Euro Area Crisis: EUC Report — Motion to Take Note

Part of the debate – in the House of Lords at 6:18 pm on 21st May 2012.

Alert me about debates like this

Photo of Baroness Noakes Baroness Noakes Conservative 6:18 pm, 21st May 2012

My Lords, the noble Lord, Lord Harrison, and his committee have produced an excellent report on the most critical issue facing the European economy since the start of the EU. They are to be congratulated on it.

Given all that has happened-and indeed has not happened-in the eurozone since the report was published in February, I am sure that the noble Lord, Lord Harrison, is not expecting all speakers to stick rigidly to the report and the Government's response. I hope I may be forgiven for straying a little outside the narrow confines of the report.

However, I shall start with the report. The committee was rather exercised about the December 2012 European Council and the circumstances surrounding the Prime Minister's use of the veto-it seems rather a long time ago now. Unlike the committee, I have never been curious about who said what to whom before the veto was deployed. The most important thing was that the UK demonstrated that we can-and will-use the veto to protect our national interests, and I was extremely proud of the Government that day.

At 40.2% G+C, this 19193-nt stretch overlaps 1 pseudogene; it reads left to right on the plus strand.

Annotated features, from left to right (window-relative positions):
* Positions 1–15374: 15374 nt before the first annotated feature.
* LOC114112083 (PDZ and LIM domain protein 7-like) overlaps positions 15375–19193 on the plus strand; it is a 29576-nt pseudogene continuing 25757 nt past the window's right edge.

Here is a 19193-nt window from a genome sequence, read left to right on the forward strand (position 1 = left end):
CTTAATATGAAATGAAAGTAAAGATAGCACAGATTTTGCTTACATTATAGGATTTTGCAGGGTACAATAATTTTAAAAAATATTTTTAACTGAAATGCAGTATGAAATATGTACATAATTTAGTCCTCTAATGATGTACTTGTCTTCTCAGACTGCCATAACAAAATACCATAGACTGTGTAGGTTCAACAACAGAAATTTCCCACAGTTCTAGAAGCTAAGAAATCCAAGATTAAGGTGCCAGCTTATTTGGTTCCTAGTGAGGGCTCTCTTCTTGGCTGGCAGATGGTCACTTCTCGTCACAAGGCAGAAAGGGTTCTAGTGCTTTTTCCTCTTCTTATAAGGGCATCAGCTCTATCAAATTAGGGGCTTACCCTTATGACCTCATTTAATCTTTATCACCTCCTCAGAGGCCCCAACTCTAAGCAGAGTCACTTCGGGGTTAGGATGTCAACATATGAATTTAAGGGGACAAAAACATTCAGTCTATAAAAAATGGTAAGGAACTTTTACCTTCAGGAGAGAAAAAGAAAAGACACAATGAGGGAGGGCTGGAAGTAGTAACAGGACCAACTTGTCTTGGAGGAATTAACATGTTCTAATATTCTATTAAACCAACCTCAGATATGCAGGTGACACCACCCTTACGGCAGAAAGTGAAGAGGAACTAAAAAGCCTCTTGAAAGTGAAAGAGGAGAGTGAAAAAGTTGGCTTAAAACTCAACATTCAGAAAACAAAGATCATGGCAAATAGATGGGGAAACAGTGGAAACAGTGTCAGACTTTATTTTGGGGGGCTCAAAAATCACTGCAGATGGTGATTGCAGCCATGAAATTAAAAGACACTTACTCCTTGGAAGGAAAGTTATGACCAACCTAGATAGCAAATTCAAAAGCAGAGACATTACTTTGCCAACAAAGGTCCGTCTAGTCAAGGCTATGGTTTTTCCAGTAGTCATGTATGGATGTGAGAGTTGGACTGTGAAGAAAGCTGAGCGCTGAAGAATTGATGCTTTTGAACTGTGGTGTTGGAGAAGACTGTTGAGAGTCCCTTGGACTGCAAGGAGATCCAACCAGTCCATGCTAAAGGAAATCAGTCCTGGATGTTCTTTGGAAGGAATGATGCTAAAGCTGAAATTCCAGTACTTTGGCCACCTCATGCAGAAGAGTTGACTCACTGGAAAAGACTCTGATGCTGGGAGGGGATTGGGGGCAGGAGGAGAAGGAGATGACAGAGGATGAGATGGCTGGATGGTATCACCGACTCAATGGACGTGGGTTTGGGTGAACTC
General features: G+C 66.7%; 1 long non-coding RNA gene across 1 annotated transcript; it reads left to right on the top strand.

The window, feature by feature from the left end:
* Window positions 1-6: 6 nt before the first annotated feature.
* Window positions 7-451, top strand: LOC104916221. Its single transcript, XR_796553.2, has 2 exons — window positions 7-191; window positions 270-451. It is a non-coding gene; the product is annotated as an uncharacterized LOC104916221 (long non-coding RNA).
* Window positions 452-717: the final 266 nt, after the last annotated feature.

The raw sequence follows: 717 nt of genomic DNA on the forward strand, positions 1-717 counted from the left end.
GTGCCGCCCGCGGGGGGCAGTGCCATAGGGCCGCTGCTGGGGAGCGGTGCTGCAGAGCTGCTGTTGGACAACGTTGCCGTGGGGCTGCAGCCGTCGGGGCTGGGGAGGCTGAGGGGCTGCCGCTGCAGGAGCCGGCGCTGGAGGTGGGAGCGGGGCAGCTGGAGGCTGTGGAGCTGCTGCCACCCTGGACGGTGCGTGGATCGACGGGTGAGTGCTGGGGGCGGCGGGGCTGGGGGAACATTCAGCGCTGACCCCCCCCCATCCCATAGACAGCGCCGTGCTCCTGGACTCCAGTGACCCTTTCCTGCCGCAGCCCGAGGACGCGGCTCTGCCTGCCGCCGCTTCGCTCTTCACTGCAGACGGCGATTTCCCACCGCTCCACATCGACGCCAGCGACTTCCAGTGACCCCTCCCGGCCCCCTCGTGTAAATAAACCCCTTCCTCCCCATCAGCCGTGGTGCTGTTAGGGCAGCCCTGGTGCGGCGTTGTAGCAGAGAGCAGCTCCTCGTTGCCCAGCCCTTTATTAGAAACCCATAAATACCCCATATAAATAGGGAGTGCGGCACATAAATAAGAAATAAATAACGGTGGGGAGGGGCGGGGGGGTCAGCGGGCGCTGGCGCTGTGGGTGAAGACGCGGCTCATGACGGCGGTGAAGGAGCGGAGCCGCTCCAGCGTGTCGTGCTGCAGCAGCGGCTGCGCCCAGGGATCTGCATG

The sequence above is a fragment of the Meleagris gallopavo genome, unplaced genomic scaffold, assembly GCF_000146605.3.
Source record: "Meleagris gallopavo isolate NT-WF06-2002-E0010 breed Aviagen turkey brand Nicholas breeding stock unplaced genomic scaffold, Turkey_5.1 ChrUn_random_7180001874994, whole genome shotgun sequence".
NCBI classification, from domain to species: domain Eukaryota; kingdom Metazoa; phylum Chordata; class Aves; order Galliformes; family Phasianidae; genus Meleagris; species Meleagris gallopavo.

I am well aware that some noble Lords have criticised the UK's veto as an isolationist strategy which will harm our role in Europe. I am quite sure that some in Europe are extremely vexed by our stance on the crisis and the chatter in Brussels may well be negative. The European project has never liked independent thought or action. However, I have seen no evidence of extra harm since last December and would certainly trade some unpopularity within Europe for a clearer understanding that the UK's own interests are paramount.